my in this to resemble your other visitors. I pity you son of peers. I am a witness I also of the truth of what you say I know it is true. I too have dealt with those villains that too are tried in the Prince of this year's all you as well as I suffer and angry have you grounds against you try to give me the chance to gratify my anger with my hand some day. Then will my scene you know in Sparta know that scare is to breed soldier Well said boy you come to me with a great rage against them because of what I will tell you for TT's for all that it hurts to tell it of how I came to Troy and what dishonor they put upon me when faithfully Achilles came to die. Stop tell me no more be understand. It's best if he gave me a key. Yes. He is dead. No man has conquered but bested by a god Apollo the archer Noble was he that killed and he that died. But I had him until last which to
do first ask for your story or to mourn for him. God help you. I would think that your own sufferings were quite enough without mourning for those of others. Yes that is true. But again tell me your story of how they have insulted you. They came for me greater disuse and the man that was my father's tutor with the ship wonderfully decked with ribbons. They had a story be a truth or a lie that it was God's decrees since he my father was dead. I and I only should capture Troy. This was their story so you can imagine it did not take much time when they had told it for me to embark within chiefly you know I was prompted by love of him this dead man I had hope of seeing him live still and buried alive I never had. Well we we had a favoring wind on the second day we touched as I disembarked all of the soldiers swarmed around me blessed me swore that they saw a killer is alive again but he still lay on buried his mourning son wept for him. That in a while
I came to the to a Try to my friends as it seemed right to do and asked them for my father's arms and all else that he had. They needed brazen faces for their answer. Son of a kill is all that your father had all else is yours to take but not his arms. Another man now owns them. Let your g son burst into tears jumped up in rage cried out in my pain you scoundrels. Did you dare to give those arms that were mine to someone else before I knew of it. Disuse himself spoke he was standing near me. Yeah and rightly they gave them a ball I thought it was I who rescued them and him their former owner. My anger got the better of me. I cursed him outright with every insult that I knew sparing none that he should take my arms away from me. He is in no way given to quarreling but at this he was stunned by what I said. He answered you not where we were. You were at home out of the reach of Judy. Since Besides you have so bold a tongue in your head. Never will you possess them doubling them home to scare us.
There it was abuse on both sides but I lost what should be mine. And so I sailed home to CIRCE. That filthy son of filthy parents robbed me. Yet I do not blame him even so much as the princes all of a city is in the hand of the prince all of an army. On ruling men they come so by the instruction of their betters. This is the whole tale. Now he that hates the try to be as dear in God's sight as he is in mine.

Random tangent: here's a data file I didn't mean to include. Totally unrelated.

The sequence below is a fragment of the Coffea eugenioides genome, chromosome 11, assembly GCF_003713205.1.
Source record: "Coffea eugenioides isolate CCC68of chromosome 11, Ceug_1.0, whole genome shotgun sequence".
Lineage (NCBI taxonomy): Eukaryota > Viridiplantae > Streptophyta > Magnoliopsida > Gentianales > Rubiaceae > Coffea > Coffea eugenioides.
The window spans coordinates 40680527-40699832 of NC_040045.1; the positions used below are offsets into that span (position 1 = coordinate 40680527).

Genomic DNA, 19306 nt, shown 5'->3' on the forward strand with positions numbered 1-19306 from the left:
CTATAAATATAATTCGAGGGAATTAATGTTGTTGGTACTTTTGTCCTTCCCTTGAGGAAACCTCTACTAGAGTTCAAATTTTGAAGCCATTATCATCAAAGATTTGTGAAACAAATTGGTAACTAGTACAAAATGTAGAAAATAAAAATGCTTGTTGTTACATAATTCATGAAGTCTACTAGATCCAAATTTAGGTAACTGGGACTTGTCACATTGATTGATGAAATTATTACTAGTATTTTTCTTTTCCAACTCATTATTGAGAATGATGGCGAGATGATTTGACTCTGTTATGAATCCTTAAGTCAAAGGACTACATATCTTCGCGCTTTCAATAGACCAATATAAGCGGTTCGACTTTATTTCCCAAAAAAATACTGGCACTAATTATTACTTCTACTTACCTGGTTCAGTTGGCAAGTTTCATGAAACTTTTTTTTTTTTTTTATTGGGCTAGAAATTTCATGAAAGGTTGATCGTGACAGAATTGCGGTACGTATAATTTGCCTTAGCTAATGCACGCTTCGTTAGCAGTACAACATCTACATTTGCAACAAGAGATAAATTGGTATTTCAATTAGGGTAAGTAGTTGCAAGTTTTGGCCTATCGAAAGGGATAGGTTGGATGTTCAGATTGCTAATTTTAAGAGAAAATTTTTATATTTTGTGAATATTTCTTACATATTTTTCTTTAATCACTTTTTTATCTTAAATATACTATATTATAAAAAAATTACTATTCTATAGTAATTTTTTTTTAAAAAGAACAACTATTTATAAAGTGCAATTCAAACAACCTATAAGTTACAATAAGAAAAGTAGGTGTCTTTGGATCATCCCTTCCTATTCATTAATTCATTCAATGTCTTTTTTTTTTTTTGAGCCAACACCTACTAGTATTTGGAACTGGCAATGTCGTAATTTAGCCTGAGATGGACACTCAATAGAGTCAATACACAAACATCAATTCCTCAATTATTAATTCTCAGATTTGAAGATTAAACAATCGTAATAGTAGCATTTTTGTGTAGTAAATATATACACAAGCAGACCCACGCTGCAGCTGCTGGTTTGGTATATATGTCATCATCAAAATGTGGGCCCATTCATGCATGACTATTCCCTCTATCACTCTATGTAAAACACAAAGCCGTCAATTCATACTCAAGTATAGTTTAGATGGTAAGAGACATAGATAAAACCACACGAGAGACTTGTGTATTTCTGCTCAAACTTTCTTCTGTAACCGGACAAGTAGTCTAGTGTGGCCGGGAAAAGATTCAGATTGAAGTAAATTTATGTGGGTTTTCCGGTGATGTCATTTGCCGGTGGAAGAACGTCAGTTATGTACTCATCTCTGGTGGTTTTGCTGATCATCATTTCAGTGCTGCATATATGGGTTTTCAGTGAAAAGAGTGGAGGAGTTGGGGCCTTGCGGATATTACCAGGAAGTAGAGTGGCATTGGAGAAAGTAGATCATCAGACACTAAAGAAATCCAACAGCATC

Please note: This content is only available at GBH and the Library of Congress, either due to copyright restrictions or because this content has not yet been reviewed for copyright or privacy issues. For information about on location research, click here.
Classical drama
Philoctetes, part 1
Producing Organization
University of Michigan
Contributing Organization
University of Maryland (College Park, Maryland)
If you have more information about this item than what is given here, or if you have concerns about this record, we want to know! Contact us, indicating the AAPB ID (cpb-aacip/500-v40jz918).
Episode Description
This program presents part one of Philoctetes by Sophocles, in a translation by David Grene. The introduction is by Professor Gerald Else, University of Michigan.
Series Description
This series presents full-length productions of Greek and Roman plays of antiquity in modern English translation with original music especially composed for this series. Each play is introduced by William Arrowsmith, University of Texas.
Broadcast Date
Mythology, Greek--Adaptations.
Media type
Composer: Bilik, Jerry H.
Producing Organization: University of Michigan
Speaker: Arrowsmith, William, 1924-1992
Speaker: Else, Gerald Frank, 1908-1982
AAPB Contributor Holdings
University of Maryland
Identifier: 61-58-3 (National Association of Educational Broadcasters)
Format: 1/4 inch audio tape
Duration: 00:25:42
If you have a copy of this asset and would like us to add it to our catalog, please contact us.
Chicago: “Classical drama; Philoctetes, part 1,” 1961-11-16, University of Maryland, American Archive of Public Broadcasting (GBH and the Library of Congress), Boston, MA and Washington, DC, accessed May 28, 2024,
MLA: “Classical drama; Philoctetes, part 1.” 1961-11-16. University of Maryland, American Archive of Public Broadcasting (GBH and the Library of Congress), Boston, MA and Washington, DC. Web. May 28, 2024. <>.
APA: Classical drama; Philoctetes, part 1. Boston, MA: University of Maryland, American Archive of Public Broadcasting (GBH and the Library of Congress), Boston, MA and Washington, DC. Retrieved from